Quarterback jumps out as a need for the Browns, and they chose a good year to be in the market for one. I don't think any group will ever match the talent of the 1983 quarterback class, but this year the sheer quantity of talented quarterbacks in college football is higher than any year I can remember. In my mind, there are 17 quarterbacks that have a chance to play in the NFL. Right now, I don't see any of them being comparable to Andrew Luck or Ryan Tannehill, but they have the skills that a lot of NFL teams are looking for.
Remember, too, that quarterback is a developmental position. This year's group is filled with guys that currently are just good prospects. But history tells us that one or two will emerge to the top level. At this time two years ago, Robert Griffin III was just another name at Baylor, certainly not the player who would be taken with the No. 2 overall draft pick. Similarly, at the beginning of Tannehill's final season at Texas A&M, I don't think anybody thought he was as good an NFL prospect as he turned out to be. The opposite effect can happen, too. Last year, Geno Smith got hot in his first few games at West Virginia and was highly touted as a draft prospect, but by the end of the year he wasn't talked about as a marquee quarterback.
Right now, Louisville junior Teddy Bridgewater is the best of this year's group, provided he enters the draft after the season ends. I was impressed by his first game this season against Ohio University, when he showed he could make a play rolling left, tossing a 34-yard touchdown pass, and rolling right, making a great throw for a touchdown on a back-shoulder fade.
The Richardson trade showed again that running back is a descending position and quarterback is an ascending position in today's game. In Year 3 of the NFL Draft, back in 1938, there were 10 teams, and nine of them took a running back. In 2013, one year after Richardson was taken with the No. 3 overall pick, a running back wasn't selected until the second round. The priority today has changed, from the importance of running backs to the importance of pass rushers, left tackles, and quarterbacks.
Players that have impressed me
QB Zach Mettenberger, LSU: Mettenberger may be the most improved QB that I've seen this year, thanks in no small part to LSU's new offensive coordinator, Cam Cameron, who is very good at developing quarterbacks. Mettenberger is a big guy (6-foot-5, 235 pounds) but he has better feet and moves around a lot better than I expected. With Cameron coaching him, and with his arm strength and surprising athletic ability, he has made big strides after three weeks.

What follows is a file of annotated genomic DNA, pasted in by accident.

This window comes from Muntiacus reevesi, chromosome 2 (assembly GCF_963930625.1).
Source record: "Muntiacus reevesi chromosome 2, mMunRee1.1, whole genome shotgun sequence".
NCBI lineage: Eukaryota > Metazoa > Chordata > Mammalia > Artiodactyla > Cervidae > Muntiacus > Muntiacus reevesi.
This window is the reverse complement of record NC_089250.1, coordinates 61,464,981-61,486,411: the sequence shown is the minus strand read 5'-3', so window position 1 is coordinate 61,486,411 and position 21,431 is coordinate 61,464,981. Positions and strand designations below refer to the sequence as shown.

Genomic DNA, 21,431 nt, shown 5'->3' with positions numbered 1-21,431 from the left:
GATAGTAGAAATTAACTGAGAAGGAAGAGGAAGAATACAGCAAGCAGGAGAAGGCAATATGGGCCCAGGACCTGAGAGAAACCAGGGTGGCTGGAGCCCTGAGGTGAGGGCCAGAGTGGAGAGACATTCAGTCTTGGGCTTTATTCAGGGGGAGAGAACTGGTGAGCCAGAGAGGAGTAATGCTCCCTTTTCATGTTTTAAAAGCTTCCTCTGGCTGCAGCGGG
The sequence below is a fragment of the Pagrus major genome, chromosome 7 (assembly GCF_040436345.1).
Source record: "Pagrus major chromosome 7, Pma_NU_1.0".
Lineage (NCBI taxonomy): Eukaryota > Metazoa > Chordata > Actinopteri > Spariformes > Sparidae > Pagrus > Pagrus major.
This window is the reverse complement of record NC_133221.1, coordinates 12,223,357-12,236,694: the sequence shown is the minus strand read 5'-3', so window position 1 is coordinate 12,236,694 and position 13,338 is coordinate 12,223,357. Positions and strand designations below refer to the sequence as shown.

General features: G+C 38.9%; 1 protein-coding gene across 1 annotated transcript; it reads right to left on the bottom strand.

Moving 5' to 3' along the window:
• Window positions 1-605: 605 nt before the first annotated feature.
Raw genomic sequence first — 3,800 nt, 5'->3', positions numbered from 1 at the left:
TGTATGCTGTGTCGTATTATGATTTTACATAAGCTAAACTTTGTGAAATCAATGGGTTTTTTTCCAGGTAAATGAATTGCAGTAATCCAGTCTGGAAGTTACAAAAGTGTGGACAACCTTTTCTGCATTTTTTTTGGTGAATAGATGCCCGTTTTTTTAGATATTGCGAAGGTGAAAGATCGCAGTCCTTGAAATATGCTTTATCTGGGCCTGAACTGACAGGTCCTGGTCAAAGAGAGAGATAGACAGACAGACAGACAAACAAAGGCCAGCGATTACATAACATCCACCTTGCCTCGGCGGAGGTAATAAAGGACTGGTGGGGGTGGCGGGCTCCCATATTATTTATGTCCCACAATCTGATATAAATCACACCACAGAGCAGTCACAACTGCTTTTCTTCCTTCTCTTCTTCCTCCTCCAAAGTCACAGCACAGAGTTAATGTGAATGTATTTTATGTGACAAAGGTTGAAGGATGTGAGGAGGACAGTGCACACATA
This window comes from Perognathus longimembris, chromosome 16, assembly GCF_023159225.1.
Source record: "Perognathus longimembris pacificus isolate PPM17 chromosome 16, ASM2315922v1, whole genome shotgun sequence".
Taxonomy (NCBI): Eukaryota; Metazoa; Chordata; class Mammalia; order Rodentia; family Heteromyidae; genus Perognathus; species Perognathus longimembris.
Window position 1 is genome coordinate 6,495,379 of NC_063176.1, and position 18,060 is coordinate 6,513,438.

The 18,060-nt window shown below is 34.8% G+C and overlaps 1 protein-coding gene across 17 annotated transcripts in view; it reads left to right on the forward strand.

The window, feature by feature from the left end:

TE Jace Amaro, Texas Tech: The Red Raiders have a new pass-first, run-second offense under coach Kliff Kingsbury, and Amaro has thrived, with 20 catches and a touchdown in three games. At 6-5, 260 pounds, he is a nightmare matchup because of his size and athleticism and looks to have a big year in this new system.
Three Week 4 games I'm interested in
1. Utah State at USC: This will be the fifth all-time meeting between these teams. Utah State is 0-4 and has never lost by less than 28 points, but it has a first-year head coach, Matt Wells, who I believe will be mentioned for head-coaching jobs in the future at schools looking for an up-and-coming star. In Chuckie Keeton, a junior who started 21 games in his first two years, the Aggies have a very athletic quarterback who has a good chance to play on Sundays.
2. Kansas State at Texas: Coming off their first home-opening loss in 23 years, the Wildcats visit a Longhorns team it has beaten five straight times. Kansas State doesn't have the same team speed as the Ole Miss squad that rushed for 272 yards in a win over Texas last week, but the Wildcats like to run and have two quarterbacks that are good on the run. The Longhorns should be helped by the return of QB David Ash, who missed last week's game with a concussion. I like Texas, 31-28, with Ash back in the lineup.
3. Tennessee at Florida: Six or seven years ago this was a marquee game, but Tennessee has fallen off the board in recent years. The Vols were beaten badly last week at Oregon, and Florida has beaten Tennessee five consecutive times by a total of 75 points. Florida has a very good defense, allowing just 27 points this season for head coach Will Muschamp. Tennessee has a new coach (Butch Jones) and opened the starting quarterback job to competition this week, but it has a very good offensive line, led by Antonio Richardson, one of the top offensive tackles in college football. The Vols' starters boast the second-most starts of any offensive line in the FBS, but I like Florida to win, 30-17.
Duke over Pittsburgh: Duke has shown steady improvement under coach David Cutcliffe and has played well at home. Pitt lacks speed and offensive firepower.
Florida Atlantic over Middle Tennessee State: Florida Atlantic has lost five consecutive times to Middle Tennessee State, but, with sophomore QB Jaquez Johnson leading the team, it has a good chance to end that streak after a big win last week over South Florida. This is the first home game of the season for Florida Atlantic.
This and that ...
Twelve colleges have 26 or more players on NFL rosters: USC (40), LSU (39), Miami (38), Georgia (36), Florida State (31), Texas (31), Alabama (30), California (30), Tennessee (30), Ohio State (27), Oregon (27), Florida (26).